To see how it should be done is seen in ForkJoinParallelCpgPass. Morally speaking, the relevant function is

def combine[T](left:mutable.ArrayDeque[T], right:mutable.ArrayDeque[T]):mutable.ArrayDeque[T] = {
    if (left.size < right.size) right.prependAll(left)
    else left.appendAll(right)

This is the fundamental point: If you want fold to be fast, then you must handle both cases.

Another example that works is ++ for Scala Vector. It is a fun exercise to step over the code and see that both prependedAll and appendedAll are fast!

With respect to performance, it is recommended to use mutable data structures by default, and only use all the immutable stuff if necessary: That is, if you would otherwise require locks or if your algorithm requires snapshots.

Java Stream Collector #

It is worthwhile to take another look at the Java stream collector. It is used in CpgPass like this

// parts:Array[T]
            new Supplier[DiffGraphBuilder] {
            override def get(): DiffGraphBuilder =
                new DiffGraphBuilder
            new BiConsumer[DiffGraphBuilder, AnyRef] {
            override def accept(builder: DiffGraphBuilder, part: AnyRef): Unit =
                runOnPart(builder, part.asInstanceOf[T])
            new BiConsumer[DiffGraphBuilder, DiffGraphBuilder] {
            override def accept(leftBuilder: DiffGraphBuilder, rightBuilder: DiffGraphBuilder): Unit =

The stream collect API is, at its core, a glorified parallel fold. Noteworthy things are:

  1. We don’t supply a single accumulator, we supply an accumulator factory. This is important for parallelism, otherwise we’d degrade to a foldLeft!
  2. Ideally we only get one accumulator per CPU core. Each accumulator uses its runOnPart to absorb the output of the next part. We especially don’t allocate an accumulator (i.e. a new DiffGraphBuilder) for every part – that would limit us to parallelisms where each part is large (e.g. each method) and would be bad for the case of many cheap parts.
  3. Note how we collect everything into an array before building the stream. We do not use some kind of generic SplitIterator like java.util.Spliterators.spliteratorUnknownSize. Read the code of that function and consider whether that would be a good idea in the context of CpgPass.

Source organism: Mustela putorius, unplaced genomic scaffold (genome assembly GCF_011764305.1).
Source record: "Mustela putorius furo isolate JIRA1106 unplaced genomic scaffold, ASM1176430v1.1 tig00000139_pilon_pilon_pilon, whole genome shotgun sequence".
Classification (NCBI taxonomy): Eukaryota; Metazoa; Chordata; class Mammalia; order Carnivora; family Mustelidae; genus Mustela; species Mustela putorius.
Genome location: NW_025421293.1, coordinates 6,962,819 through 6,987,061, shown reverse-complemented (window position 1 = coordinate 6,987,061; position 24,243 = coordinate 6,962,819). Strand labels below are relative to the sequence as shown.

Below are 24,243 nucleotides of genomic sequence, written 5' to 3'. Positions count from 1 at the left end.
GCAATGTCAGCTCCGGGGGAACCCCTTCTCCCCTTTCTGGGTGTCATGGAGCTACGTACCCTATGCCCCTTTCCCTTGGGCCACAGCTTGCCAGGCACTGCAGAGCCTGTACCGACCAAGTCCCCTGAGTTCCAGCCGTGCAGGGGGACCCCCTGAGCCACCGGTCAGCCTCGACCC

4. The code for merging, i.e. leftBuilder.absorb(rightBuilder) has already been discussed above (especially the fact that it is ArrayDeque-based).

API considerations: Beware of Iterator! #

You should not offer a generic API that works on (lazy) Iterator. If you decide to do that, then immediately and single-threadedly collect the Iterator, before passing it on to complex higher order functions like fold or stream-collect.

The reason is that iterators are lazy. You don’t know what side-effects and computations are hidden in them! And if execution of the iterator is triggered by complex higher order functions, then this may very well contain data races!

Or look at some code that we found in Joern:

iter.map{item => executer.submit{() => expensive_function(item)}}.map{_.get()}.toList

where iter was an Iterator. This code wanted to run expensive_function in parallel on all items in the iterator, and collect the results into a List.

In fact this code was single-threaded, because iterators and maps of iterators are lazy. So the first time something will be called is when toList tries to collect the first output; then it schedules the first computations, awaits its result, and only then schedules the second computation.

TLDR: Iterators are scary. Collect them eagerly.

Special thanks to @bbrehm for the write-up!